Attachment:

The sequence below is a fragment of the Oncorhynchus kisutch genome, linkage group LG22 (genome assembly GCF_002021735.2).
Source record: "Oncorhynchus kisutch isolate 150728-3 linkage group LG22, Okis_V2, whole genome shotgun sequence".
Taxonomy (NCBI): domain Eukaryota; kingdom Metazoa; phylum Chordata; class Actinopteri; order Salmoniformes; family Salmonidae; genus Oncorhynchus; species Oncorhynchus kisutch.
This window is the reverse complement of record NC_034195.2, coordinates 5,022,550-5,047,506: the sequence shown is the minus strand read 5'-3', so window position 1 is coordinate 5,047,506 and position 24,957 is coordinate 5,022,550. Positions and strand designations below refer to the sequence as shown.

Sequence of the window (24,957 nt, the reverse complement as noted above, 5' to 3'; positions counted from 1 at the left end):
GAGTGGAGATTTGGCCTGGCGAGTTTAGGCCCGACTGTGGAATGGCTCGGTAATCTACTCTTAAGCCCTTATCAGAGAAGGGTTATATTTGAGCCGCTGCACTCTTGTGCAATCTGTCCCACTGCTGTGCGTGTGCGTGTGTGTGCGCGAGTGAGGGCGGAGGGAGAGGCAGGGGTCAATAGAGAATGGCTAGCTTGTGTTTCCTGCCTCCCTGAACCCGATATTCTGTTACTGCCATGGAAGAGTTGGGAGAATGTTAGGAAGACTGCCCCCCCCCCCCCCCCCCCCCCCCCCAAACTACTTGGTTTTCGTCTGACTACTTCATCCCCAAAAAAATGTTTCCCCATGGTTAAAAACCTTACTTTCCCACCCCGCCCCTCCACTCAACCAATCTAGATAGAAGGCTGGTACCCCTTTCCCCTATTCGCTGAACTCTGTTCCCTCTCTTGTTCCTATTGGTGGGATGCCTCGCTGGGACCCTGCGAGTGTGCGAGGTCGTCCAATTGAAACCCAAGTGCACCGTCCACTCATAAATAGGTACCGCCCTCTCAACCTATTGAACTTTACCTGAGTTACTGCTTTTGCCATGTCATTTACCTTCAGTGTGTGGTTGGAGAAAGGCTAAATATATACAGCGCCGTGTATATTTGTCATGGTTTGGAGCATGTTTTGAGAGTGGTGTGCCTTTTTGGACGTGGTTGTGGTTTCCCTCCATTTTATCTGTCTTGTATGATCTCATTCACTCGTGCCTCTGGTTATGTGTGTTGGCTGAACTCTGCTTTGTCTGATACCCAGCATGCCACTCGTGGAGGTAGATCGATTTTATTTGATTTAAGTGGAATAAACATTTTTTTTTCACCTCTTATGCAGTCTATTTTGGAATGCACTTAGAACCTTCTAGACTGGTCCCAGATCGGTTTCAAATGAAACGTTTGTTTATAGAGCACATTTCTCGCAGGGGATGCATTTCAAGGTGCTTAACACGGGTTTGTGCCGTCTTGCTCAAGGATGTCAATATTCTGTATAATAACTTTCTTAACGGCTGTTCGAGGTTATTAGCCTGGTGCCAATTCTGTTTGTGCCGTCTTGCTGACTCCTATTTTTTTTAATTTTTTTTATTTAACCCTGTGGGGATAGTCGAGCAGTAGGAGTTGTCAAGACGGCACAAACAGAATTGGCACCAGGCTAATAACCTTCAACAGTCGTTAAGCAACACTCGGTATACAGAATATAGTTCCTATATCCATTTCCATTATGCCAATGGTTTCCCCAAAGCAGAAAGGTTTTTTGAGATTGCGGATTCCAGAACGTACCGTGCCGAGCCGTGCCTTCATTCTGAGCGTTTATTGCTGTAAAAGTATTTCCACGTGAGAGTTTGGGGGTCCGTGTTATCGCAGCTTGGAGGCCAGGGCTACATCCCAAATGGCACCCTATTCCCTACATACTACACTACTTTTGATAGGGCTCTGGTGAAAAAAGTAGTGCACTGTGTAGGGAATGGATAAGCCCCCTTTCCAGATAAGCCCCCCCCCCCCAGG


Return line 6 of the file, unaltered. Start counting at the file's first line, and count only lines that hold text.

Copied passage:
GAGTGGAGATTTGGCCTGGCGAGTTTAGGCCCGACTGTGGAATGGCTCGGTAATCTACTCTTAAGCCCTTATCAGAGAAGGGTTATATTTGAGCCGCTGCACTCTTGTGCAATCTGTCCCACTGCTGTGCGTGTGCGTGTGTGTGCGCGAGTGAGGGCGGAGGGAGAGGCAGGGGTCAATAGAGAATGGCTAGCTTGTGTTTCCTGCCTCCCTGAACCCGATATTCTGTTACTGCCATGGAAGAGTTGGGAGAATGTTAGGAAGACTGCCCCCCCCCCCCCCCCCCCCCCCCCCAAACTACTTGGTTTTCGTCTGACTACTTCATCCCCAAAAAAATGTTTCCCCATGGTTAAAAACCTTACTTTCCCACCCCGCCCCTCCACTCAACCAATCTAGATAGAAGGCTGGTACCCCTTTCCCCTATTCGCTGAACTCTGTTCCCTCTCTTGTTCCTATTGGTGGGATGCCTCGCTGGGACCCTGCGAGTGTGCGAGGTCGTCCAATTGAAACCCAAGTGCACCGTCCACTCATAAATAGGTACCGCCCTCTCAACCTATTGAACTTTACCTGAGTTACTGCTTTTGCCATGTCATTTACCTTCAGTGTGTGGTTGGAGAAAGGCTAAATATATACAGCGCCGTGTATATTTGTCATGGTTTGGAGCATGTTTTGAGAGTGGTGTGCCTTTTTGGACGTGGTTGTGGTTTCCCTCCATTTTATCTGTCTTGTATGATCTCATTCACTCGTGCCTCTGGTTATGTGTGTTGGCTGAACTCTGCTTTGTCTGATACCCAGCATGCCACTCGTGGAGGTAGATCGATTTTATTTGATTTAAGTGGAATAAACATTTTTTTTTCACCTCTTATGCAGTCTATTTTGGAATGCACTTAGAACCTTCTAGACTGGTCCCAGATCGGTTTCAAATGAAACGTTTGTTTATAGAGCACATTTCTCGCAGGGGATGCATTTCAAGGTGCTTAACACGGGTTTGTGCCGTCTTGCTCAAGGATGTCAATATTCTGTATAATAACTTTCTTAACGGCTGTTCGAGGTTATTAGCCTGGTGCCAATTCTGTTTGTGCCGTCTTGCTGACTCCTATTTTTTTTAATTTTTTTTATTTAACCCTGTGGGGATAGTCGAGCAGTAGGAGTTGTCAAGACGGCACAAACAGAATTGGCACCAGGCTAATAACCTTCAACAGTCGTTAAGCAACACTCGGTATACAGAATATAGTTCCTATATCCATTTCCATTATGCCAATGGTTTCCCCAAAGCAGAAAGGTTTTTTGAGATTGCGGATTCCAGAACGTACCGTGCCGAGCCGTGCCTTCATTCTGAGCGTTTATTGCTGTAAAAGTATTTCCACGTGAGAGTTTGGGGGTCCGTGTTATCGCAGCTTGGAGGCCAGGGCTACATCCCAAATGGCACCCTATTCCCTACATACTACACTACTTTTGATAGGGCTCTGGTGAAAAAAGTAGTGCACTGTGTAGGGAATGGATAAGCCCCCTTTCCAGATAAGCCCCCCCCCCCCAGG